Hampshire Is Going 100% Solar for Electricity

Hampshire's two solar power systems will be 4.7 DC/3.5 AC megawatts, generating the electricity equivalent to powering about 530 US homes. Using the systems, Hampshire is expected to avoid emissions of approximately 3,190 metric tons of carbon dioxide annually, equivalent to taking some 650 cars off the road. Construction of the arrays, representing the largest on-campus solar power system among colleges and universities in New England and one of the largest in the Eastern US, is expected to be completed by year-end 2016.

Under the project's power-purchase agreement, the solar arrays will be built and operated by SolarCity, and Hampshire will purchase the electricity from SolarCity at a fixed rate that is lower than the rate the college now pays for electricity.

Hampshire is part of the American College and University Presidents' Climate Commitment, under which the college has committed to implementing a comprehensive plan to achieve a carbon-neutral campus. In implementing its Climate Action Plan, Hampshire is also practicing its mission in the areas of innovative research, experiential education, social justice, forward-thinking operations, and environmental action.

"We're extremely proud of our commitment to renewable energy, and to educating our students about sustainability," said President Jonathan Lash. "Despite being a modestly resourced institution, in snow country, we're going all the way with solar for our electricity."

Generating clean energy on campus will help to reduce the impacts of extractive industries, such as hydraulic fracturing (aka fracking) for natural gas, construction of new pipelines, the effects of oil spills, and the destruction of mountaintops for coal mining, as well as nuclear power.

Lash added that education is about preparing students for the future, which will be low-carbon. "We encourage our students to question and inquire, and this project loudly asks ‘Why do we accept limits on how we can change the energy system?  Why can't we use solar power wherever we are?’" he said. "We should all be talking about energy use."

The college, led by its Environmental Committee, has been planning how to transform campus operations for sustainability since 2014. For two years, the college conducted a thorough, thoughtful process involving students, faculty, and staff in discussions of land use. After reviewing current and future land use of possible sites for such uses as recreation, agriculture, serenity, and wildlife habitat, Hampshire arrived at the choice of two optimal sites for its large solar arrays. 

The two-year process of project deliverables and approvals required close coordination between Hampshire and many players, among them town planning and conservation boards in Amherst and Hadley, the Massachusetts Department of Energy Resources (DOER), and partner SolarCity. Financing the project was contingent on SolarCity receiving Solar Renewable Energy Credits from DOER.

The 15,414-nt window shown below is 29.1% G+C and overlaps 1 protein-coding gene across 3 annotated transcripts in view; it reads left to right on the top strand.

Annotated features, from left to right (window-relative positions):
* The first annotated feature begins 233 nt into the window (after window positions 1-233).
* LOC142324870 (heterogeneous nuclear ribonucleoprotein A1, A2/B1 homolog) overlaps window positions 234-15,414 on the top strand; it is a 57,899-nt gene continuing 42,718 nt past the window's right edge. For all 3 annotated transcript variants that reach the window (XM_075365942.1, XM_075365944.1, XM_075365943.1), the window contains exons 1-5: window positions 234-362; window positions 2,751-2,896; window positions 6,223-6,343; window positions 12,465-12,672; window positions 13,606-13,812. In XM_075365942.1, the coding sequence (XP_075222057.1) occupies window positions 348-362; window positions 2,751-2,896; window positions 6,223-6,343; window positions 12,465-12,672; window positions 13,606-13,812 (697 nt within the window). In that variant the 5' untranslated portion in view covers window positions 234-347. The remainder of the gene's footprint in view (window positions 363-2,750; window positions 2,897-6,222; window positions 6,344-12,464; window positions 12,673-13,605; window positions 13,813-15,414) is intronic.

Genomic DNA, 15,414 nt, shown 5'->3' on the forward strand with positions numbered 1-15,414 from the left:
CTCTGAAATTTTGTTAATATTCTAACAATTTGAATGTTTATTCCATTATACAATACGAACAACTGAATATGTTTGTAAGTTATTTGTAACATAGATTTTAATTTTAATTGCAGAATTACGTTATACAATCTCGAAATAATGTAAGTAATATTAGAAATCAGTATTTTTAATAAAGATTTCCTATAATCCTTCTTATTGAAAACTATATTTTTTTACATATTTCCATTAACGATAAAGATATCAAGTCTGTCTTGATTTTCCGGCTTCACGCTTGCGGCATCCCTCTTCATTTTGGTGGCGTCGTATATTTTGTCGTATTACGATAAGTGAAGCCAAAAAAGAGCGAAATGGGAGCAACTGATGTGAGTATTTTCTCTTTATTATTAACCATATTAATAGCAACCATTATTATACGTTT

Since spring 2015, a team from Hampshire—led by Larry Archey and Todd Holland from the Facilities Office, and Joanna Olin and Beth Hooker from the President’s Office—has been working with its account manager at SolarCity and the distributed generation group at Eversource, the local electric utility company, to shepherd the project through Eversource's complex interconnection process and arrive at an agreement. This spring, Eversource completed the required impact study and approved connecting Hampshire’s solar-power system into the regional power grid.

The college and SolarCity will receive credit for excess electricity sent to the regional power grid, and their system will draw from the grid when necessary. The project will use a 500-kilowatt-hour Tesla battery with each of the two systems, part of a smart energy-storage system that can be dispatched during peak demand to reduce energy costs.

The college is grateful to its many partners and supporters who helped guide the plan to completion, extending to the offices of Congressman Jim McGovern and Massachusetts Senate President Stan Rosenberg, who helped promote transparency and adherence to the agreed-upon timeline for completing key milestones.

Separately, Hampshire has installed rooftop solar-array projects, approved this year by Eversource for interconnection, at three additional locations: its R.W. Kern Center, the CSA Barn, and the president's house. These are significant projects in their own right, and will provide about 130 kW of capacity.


The R.W. Kern Center is another central piece of Hampshire’s sustainability program. The new 17,000-sq-ft living building will open Monday, June 13 as the new home of admissions, financial aid, new classrooms, social spaces, and more. (Admissions tours originate there beginning June 13, see schedule here.)

Hampshire built the 17,000-sq-ft center, made possible by private donations, to help secure its future by addressing campus space constraints, supporting its educational mission, and inspiring sustainable development broadly. Designed to meet the world's most advanced green building standard, the Living Building Challenge, the Kern Center supplies its own energy, harvests and treats its own water, and was built from materials mainly from local sources, avoiding toxic "red list" chemicals. (Learn more about the process of building Kern Center as a non-toxic building.)

The Kern Center was also designed to educate across a range of disciplines including environmental studies, the sciences, sustainability, math, and technology. A group of students presented their living-building research this month at the American Ecological Engineering Society Meeting in Tennessee.

The College is now planning a full-day dedication ceremony for the Kern Center for mid-September, themed "What Structures Should Do," comprising a symposium and hands-on workshops around green-building and sustainability education.